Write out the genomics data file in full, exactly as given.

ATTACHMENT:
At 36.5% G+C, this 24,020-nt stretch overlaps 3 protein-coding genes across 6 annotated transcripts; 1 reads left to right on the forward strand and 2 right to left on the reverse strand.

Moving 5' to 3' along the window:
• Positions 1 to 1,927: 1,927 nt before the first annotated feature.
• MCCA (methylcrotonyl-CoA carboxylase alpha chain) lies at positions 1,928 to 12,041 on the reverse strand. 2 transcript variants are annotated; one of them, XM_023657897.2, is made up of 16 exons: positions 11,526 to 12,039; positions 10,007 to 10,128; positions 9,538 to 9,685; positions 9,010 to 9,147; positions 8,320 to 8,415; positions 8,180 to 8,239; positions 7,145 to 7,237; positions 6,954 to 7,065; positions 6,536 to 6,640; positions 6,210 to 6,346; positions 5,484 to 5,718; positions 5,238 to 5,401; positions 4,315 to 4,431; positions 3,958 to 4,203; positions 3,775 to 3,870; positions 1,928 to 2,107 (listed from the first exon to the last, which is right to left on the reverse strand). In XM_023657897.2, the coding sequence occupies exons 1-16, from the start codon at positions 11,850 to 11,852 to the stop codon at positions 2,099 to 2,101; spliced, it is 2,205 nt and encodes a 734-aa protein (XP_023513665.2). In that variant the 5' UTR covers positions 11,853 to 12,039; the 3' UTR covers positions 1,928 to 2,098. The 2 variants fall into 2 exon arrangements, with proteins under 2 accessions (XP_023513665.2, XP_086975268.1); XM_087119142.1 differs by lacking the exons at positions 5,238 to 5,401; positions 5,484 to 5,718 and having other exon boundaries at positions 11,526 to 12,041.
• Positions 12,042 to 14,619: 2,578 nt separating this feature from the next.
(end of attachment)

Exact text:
At 36.5% G+C, this 24,020-nt stretch overlaps 3 protein-coding genes across 6 annotated transcripts; 1 reads left to right on the forward strand and 2 right to left on the reverse strand.

Moving 5' to 3' along the window:
• Positions 1 to 1,927: 1,927 nt before the first annotated feature.
• MCCA (methylcrotonyl-CoA carboxylase alpha chain) lies at positions 1,928 to 12,041 on the reverse strand. 2 transcript variants are annotated; one of them, XM_023657897.2, is made up of 16 exons: positions 11,526 to 12,039; positions 10,007 to 10,128; positions 9,538 to 9,685; positions 9,010 to 9,147; positions 8,320 to 8,415; positions 8,180 to 8,239; positions 7,145 to 7,237; positions 6,954 to 7,065; positions 6,536 to 6,640; positions 6,210 to 6,346; positions 5,484 to 5,718; positions 5,238 to 5,401; positions 4,315 to 4,431; positions 3,958 to 4,203; positions 3,775 to 3,870; positions 1,928 to 2,107 (listed from the first exon to the last, which is right to left on the reverse strand). In XM_023657897.2, the coding sequence occupies exons 1-16, from the start codon at positions 11,850 to 11,852 to the stop codon at positions 2,099 to 2,101; spliced, it is 2,205 nt and encodes a 734-aa protein (XP_023513665.2). In that variant the 5' UTR covers positions 11,853 to 12,039; the 3' UTR covers positions 1,928 to 2,098. The 2 variants fall into 2 exon arrangements, with proteins under 2 accessions (XP_023513665.2, XP_086975268.1); XM_087119142.1 differs by lacking the exons at positions 5,238 to 5,401; positions 5,484 to 5,718 and having other exon boundaries at positions 11,526 to 12,041.
• Positions 12,042 to 14,619: 2,578 nt separating this feature from the next.